A Billion Dollar Idea: CMU Veterans Head Automotive AI Startup

Carnegie Mellon University alumni and former staff members at the National Robotics Engineering Center (NREC) founded Argo AI, an artificial intelligence startup in which Ford Motor Company will invest $1 billion over the next five years.

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“We founded Argo AI to tackle one of the most challenging applications in computer science, robotics and artificial intelligence”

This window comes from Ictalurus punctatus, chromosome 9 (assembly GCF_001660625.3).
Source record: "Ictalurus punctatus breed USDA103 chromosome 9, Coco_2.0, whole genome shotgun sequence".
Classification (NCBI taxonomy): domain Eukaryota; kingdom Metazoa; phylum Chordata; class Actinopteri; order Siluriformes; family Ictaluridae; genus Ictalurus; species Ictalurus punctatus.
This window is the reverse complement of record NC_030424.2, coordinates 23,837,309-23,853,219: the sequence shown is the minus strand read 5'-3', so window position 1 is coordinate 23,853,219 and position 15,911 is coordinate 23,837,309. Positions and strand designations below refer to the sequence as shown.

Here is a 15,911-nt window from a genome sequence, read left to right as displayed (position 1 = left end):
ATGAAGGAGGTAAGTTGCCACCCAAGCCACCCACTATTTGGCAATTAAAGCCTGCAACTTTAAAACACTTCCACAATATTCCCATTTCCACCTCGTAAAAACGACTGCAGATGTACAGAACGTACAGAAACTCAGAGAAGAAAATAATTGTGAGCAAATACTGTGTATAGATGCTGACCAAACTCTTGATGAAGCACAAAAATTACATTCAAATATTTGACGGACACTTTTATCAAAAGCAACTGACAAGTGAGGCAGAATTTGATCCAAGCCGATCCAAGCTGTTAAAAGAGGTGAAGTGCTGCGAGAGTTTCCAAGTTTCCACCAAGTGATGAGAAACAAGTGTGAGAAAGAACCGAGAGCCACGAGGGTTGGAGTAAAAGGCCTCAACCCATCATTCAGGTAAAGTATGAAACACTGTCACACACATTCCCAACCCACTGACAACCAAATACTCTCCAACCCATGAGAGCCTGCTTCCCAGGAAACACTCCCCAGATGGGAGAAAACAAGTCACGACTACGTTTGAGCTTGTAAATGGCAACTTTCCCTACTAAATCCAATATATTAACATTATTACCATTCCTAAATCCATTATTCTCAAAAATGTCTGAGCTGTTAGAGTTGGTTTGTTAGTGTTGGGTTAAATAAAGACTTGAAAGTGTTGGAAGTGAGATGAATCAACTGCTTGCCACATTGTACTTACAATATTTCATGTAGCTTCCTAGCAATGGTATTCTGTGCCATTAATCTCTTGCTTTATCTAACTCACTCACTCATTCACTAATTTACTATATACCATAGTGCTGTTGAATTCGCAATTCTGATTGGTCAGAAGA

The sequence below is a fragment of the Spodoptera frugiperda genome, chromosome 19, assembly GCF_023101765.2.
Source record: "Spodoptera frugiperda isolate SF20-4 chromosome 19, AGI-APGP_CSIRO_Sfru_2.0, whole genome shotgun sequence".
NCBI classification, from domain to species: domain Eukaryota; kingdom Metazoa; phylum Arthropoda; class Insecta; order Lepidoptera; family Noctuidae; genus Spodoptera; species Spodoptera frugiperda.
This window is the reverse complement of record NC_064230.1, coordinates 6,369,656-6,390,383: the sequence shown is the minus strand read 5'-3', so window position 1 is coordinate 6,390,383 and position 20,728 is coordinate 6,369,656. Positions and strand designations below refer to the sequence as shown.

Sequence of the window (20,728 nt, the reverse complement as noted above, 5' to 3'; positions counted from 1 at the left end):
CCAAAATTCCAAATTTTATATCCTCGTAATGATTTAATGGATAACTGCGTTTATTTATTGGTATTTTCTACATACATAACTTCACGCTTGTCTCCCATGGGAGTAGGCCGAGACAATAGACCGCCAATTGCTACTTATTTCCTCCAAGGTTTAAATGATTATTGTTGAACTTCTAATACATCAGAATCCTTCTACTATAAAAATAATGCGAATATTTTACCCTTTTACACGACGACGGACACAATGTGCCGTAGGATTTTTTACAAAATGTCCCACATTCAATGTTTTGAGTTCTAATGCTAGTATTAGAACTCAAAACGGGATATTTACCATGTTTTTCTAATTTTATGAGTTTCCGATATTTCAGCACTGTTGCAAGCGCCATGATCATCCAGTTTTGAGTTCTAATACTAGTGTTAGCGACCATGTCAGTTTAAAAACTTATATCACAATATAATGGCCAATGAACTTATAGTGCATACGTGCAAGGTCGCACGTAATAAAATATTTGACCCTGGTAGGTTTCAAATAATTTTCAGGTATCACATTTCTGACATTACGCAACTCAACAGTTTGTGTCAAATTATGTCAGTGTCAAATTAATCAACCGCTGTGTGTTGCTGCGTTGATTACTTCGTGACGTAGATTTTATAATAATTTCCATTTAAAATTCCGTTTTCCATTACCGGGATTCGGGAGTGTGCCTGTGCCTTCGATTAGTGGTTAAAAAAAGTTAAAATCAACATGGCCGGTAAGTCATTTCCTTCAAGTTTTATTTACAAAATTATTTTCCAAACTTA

The startup, based in Pittsburgh with sites in Michigan and the San Francisco Bay Area, will develop a self-driving system for an autonomous vehicle that Ford plans to produce in 2021. In the future, Argo AI might license the software platform to other companies and in other sectors. All four of Argo AI's senior leaders have strong ties to Carnegie Mellon. Bryan Salesky, chief executive officer, is a former project leader at NREC who most recently worked with Google's self-driving car program. He also was software lead for CMU's Tartan Racing Team, which won the Defense Advanced Research Projects Agency's $2 million Urban Challenge race for self-driving cars in 2007. Peter Rander, chief operating officer, earned master'ss and doctoral degrees from the Electrical and Computer Engineering Department in 1993 and 1998, respectively, and is a former NREC project leader and an engineering lead at the Uber Advanced Technologies Center (ATC) in Pittsburgh. Brett Browning, vice president of robotics, is a former senior systems scientist at the Robotics Institute and NREC and formerly of Uber ATC. Daniel Beaven, chief financial officer, earned an MBA at the Tepper School of Business in 2003 and was a top financial officer at Carnegie Robotics – a spinoff from NREC – and at Uber ATC. “We founded Argo AI to tackle one of the most challenging applications in computer science, robotics and artificial intelligence – self-driving vehicles,” Salesky said in a blog posted on behalf of the Argo AI team. “Autonomous vehicles have the potential to save thousands of lives, to extend personal mobility to many who might not have it, and to transform the landscape of an urban setting.” Read more...

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